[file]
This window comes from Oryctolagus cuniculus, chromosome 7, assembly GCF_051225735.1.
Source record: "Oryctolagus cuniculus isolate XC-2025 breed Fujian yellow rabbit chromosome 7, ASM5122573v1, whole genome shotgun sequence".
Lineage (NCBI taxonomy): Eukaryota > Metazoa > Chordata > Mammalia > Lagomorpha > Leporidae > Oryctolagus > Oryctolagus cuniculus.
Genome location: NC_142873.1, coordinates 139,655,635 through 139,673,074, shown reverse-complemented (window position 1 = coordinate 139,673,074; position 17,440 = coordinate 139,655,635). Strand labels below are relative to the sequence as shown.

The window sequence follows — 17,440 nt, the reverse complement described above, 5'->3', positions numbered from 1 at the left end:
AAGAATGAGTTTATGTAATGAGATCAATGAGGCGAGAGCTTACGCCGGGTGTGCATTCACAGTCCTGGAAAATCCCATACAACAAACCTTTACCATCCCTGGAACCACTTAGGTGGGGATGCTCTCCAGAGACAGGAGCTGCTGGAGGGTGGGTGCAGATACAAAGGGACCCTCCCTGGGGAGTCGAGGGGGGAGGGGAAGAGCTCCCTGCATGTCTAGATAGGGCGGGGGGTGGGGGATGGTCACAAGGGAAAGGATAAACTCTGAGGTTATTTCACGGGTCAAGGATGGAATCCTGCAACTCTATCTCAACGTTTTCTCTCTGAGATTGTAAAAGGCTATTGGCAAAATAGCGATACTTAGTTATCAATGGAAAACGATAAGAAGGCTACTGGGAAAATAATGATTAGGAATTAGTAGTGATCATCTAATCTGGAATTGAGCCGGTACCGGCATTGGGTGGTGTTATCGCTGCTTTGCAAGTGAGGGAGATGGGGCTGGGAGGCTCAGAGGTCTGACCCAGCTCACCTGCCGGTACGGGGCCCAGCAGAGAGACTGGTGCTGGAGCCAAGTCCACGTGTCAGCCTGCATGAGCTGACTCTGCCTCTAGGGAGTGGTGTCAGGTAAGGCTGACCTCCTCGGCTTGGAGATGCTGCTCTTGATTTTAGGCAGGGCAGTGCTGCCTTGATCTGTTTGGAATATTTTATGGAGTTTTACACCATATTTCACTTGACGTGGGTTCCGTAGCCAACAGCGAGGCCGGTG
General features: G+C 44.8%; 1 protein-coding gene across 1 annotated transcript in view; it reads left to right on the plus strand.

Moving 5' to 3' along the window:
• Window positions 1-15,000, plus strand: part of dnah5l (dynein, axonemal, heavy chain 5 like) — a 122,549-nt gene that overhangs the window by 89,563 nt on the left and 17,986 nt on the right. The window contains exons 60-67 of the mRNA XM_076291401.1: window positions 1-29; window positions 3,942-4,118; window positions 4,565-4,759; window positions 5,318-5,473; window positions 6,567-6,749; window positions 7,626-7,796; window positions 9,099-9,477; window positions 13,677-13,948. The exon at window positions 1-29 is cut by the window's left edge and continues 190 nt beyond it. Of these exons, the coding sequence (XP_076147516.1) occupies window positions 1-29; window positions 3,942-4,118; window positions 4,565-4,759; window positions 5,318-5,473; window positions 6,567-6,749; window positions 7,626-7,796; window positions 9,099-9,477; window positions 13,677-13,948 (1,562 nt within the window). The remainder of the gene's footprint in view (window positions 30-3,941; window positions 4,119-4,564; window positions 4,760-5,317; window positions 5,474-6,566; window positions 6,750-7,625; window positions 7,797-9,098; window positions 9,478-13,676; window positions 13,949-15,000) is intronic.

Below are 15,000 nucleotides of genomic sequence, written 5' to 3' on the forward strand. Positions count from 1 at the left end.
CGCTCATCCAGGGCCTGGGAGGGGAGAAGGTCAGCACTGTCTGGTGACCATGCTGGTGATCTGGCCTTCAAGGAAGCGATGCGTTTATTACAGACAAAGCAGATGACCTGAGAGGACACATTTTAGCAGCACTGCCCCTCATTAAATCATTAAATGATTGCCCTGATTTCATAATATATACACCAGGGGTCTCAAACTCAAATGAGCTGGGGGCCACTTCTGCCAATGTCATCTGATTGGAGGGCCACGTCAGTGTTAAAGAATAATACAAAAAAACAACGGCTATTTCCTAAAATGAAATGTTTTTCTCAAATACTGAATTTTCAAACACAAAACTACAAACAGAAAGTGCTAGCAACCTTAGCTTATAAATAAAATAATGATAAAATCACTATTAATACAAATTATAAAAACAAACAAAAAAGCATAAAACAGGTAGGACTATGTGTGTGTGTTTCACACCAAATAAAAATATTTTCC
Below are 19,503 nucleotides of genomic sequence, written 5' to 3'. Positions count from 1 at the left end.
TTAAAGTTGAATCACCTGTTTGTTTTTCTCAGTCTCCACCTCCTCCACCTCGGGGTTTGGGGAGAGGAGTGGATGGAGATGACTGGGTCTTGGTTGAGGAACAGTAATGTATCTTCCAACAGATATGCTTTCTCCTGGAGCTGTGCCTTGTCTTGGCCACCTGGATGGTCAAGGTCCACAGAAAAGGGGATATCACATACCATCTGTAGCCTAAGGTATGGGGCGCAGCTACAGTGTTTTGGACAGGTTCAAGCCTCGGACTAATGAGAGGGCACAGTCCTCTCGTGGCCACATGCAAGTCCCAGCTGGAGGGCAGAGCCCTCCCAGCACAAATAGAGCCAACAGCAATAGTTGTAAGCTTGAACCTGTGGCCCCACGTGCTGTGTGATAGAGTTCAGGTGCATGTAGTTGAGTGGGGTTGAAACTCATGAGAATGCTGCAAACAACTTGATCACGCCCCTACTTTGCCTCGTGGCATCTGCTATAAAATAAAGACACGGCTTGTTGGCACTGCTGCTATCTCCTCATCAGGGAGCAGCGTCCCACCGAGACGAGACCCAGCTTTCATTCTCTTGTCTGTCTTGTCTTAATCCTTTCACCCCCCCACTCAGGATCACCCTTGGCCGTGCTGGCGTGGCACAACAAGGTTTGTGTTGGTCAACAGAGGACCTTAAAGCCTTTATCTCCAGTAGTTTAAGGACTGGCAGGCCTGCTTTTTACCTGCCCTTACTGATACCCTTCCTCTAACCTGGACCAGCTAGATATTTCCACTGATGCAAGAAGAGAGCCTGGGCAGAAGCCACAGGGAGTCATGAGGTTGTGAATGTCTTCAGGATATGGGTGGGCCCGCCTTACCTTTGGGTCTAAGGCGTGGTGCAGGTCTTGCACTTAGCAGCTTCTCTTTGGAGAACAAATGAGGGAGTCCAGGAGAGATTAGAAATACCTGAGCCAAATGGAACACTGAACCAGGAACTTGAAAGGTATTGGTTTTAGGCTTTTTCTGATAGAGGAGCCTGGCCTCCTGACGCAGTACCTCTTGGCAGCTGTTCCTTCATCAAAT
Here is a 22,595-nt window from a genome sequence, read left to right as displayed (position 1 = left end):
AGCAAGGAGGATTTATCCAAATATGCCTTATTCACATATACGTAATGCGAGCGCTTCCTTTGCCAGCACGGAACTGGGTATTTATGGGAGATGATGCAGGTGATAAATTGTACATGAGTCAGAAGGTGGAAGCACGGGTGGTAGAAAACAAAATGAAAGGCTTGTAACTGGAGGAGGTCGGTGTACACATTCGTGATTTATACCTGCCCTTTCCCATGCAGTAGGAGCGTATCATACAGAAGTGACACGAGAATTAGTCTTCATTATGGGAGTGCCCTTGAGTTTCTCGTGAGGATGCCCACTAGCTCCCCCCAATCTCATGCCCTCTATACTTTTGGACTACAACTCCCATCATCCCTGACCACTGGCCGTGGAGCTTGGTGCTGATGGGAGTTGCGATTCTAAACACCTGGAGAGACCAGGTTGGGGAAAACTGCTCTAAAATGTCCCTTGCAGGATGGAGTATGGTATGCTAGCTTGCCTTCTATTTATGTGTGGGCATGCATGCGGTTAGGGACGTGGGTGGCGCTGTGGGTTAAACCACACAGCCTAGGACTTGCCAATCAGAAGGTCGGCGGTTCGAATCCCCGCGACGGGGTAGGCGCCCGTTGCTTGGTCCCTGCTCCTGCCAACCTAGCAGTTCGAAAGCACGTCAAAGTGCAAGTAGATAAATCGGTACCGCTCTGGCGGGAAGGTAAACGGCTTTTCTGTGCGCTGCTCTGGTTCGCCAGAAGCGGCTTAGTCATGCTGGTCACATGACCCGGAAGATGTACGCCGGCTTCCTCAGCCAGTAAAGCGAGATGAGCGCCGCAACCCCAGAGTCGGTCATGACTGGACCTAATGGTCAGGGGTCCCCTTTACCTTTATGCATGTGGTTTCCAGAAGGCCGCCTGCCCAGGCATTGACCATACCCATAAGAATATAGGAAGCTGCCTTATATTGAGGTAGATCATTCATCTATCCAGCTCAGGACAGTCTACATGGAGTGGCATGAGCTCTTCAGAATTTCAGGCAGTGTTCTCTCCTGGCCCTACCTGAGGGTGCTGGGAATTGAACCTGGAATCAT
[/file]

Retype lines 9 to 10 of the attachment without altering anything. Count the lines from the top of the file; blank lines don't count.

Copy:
• Window positions 1-15,000, plus strand: part of dnah5l (dynein, axonemal, heavy chain 5 like) — a 122,549-nt gene that overhangs the window by 89,563 nt on the left and 17,986 nt on the right. The window contains exons 60-67 of the mRNA XM_076291401.1: window positions 1-29; window positions 3,942-4,118; window positions 4,565-4,759; window positions 5,318-5,473; window positions 6,567-6,749; window positions 7,626-7,796; window positions 9,099-9,477; window positions 13,677-13,948. The exon at window positions 1-29 is cut by the window's left edge and continues 190 nt beyond it. Of these exons, the coding sequence (XP_076147516.1) occupies window positions 1-29; window positions 3,942-4,118; window positions 4,565-4,759; window positions 5,318-5,473; window positions 6,567-6,749; window positions 7,626-7,796; window positions 9,099-9,477; window positions 13,677-13,948 (1,562 nt within the window). The remainder of the gene's footprint in view (window positions 30-3,941; window positions 4,119-4,564; window positions 4,760-5,317; window positions 5,474-6,566; window positions 6,750-7,625; window positions 7,797-9,098; window positions 9,478-13,676; window positions 13,949-15,000) is intronic.

Below are 15,000 nucleotides of genomic sequence, written 5' to 3' on the forward strand. Positions count from 1 at the left end.